Years of conducting blind tastings taught me perception can have a big influence on how we taste things. It's just our nature and I'm as subject to the influence as anyone else. If you hand a four year old a piece of broccoli he may taste it and say 'yuck' which is a true assessment because he has no perception of what broccoli is or how it should taste, he just knows he doesn't like it.
Yet I've handed an experienced grown up a glass of 12 year old single malt and have him say the adult equivalent of yuck because he was going on taste alone without knowing what was in the glass. This opposed to the fact he has a bottle of this same stuff in his home bar where he considers it to be a first rate choice.
I choose single malt as an example because those canny Scots have made an art of overaged, limited issue, specially finished, very expensive whisys (some of which can be truly dreadful) but they're not selling higher quality rather they are selling exclusivity. Not a bad thing in and of itself and serves the role of corporate gift giving during the holidays, but may not my first drinking choice. Anybody remember the 15 year old Canadian Club limited bottling they came out with some years back? Beautifully packaged in a fancy box it made an impression but in truth was a very lightly flavored dram that I would just as soon mix with ginger ale as drink straight.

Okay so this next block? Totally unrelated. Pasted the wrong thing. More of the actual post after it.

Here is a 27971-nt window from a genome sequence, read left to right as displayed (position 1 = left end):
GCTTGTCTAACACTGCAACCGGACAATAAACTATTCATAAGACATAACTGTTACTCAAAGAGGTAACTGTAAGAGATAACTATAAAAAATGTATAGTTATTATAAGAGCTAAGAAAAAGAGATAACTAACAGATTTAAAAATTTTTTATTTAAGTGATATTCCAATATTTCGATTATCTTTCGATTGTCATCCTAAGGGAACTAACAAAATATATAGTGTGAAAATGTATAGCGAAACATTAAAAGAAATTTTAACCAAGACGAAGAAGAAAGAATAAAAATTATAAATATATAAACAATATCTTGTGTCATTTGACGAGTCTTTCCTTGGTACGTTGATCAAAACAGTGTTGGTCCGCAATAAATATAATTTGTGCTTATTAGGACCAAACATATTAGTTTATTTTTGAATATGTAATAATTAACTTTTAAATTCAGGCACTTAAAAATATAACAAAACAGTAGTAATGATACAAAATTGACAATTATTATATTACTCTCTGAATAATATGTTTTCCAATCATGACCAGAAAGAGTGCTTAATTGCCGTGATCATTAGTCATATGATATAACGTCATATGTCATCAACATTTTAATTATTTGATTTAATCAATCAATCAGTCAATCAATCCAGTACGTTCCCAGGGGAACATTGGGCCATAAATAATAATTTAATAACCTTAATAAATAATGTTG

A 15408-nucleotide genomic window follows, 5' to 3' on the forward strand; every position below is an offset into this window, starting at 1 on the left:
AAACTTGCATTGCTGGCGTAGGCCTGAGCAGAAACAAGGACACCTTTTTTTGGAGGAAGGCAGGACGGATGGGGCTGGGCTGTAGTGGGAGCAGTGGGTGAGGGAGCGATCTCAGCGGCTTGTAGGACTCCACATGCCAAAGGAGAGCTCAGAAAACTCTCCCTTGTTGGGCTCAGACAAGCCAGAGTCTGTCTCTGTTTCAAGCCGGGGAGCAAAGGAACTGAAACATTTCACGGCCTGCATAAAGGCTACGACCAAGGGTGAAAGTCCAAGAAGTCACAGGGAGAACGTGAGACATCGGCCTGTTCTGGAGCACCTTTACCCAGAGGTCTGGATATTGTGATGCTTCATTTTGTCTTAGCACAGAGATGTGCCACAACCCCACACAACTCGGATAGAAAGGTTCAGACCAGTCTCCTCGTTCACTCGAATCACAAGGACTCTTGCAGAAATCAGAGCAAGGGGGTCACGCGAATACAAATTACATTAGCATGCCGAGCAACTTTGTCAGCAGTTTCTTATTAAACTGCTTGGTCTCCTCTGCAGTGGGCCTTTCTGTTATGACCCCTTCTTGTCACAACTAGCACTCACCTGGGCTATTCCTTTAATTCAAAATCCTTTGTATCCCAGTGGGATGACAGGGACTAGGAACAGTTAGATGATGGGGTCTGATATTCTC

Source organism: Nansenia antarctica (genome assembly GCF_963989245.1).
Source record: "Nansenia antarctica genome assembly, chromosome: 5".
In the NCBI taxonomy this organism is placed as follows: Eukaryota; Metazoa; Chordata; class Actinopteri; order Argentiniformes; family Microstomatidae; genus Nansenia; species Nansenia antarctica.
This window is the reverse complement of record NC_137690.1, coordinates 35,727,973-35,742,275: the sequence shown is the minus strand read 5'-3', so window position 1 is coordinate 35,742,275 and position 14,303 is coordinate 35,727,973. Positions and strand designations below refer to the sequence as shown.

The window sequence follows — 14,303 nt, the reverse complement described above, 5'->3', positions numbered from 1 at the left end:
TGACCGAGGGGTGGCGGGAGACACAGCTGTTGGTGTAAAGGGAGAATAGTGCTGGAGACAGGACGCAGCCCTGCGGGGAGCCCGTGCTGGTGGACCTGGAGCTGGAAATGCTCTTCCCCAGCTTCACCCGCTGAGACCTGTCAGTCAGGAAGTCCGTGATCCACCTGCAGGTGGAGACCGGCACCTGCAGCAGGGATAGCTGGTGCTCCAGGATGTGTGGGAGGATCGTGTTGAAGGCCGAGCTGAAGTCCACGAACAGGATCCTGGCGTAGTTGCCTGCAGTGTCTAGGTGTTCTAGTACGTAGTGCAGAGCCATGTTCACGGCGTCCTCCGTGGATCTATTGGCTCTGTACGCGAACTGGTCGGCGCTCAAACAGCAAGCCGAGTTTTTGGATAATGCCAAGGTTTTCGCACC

I've found price, packaging and the exclusive factors don't guarantee that either I or my guests will like it any more than a regular offering and in fact may like it less because overaging can easily throw a whisky out of balance, yet if it has the 'right' label guests will gush over it because, well, they think they should, it's just instinct to follow the lead because no one wants to be thought of as unable to appreciate what they have been told is the good stuff. We are all the World's greatest expert on our individual preferences though and blind tasting is the best way to separate out the members of the herd.
My son is grown now and he still won't eat broccoli no matter how finely you mince and try to hide it in a casserole.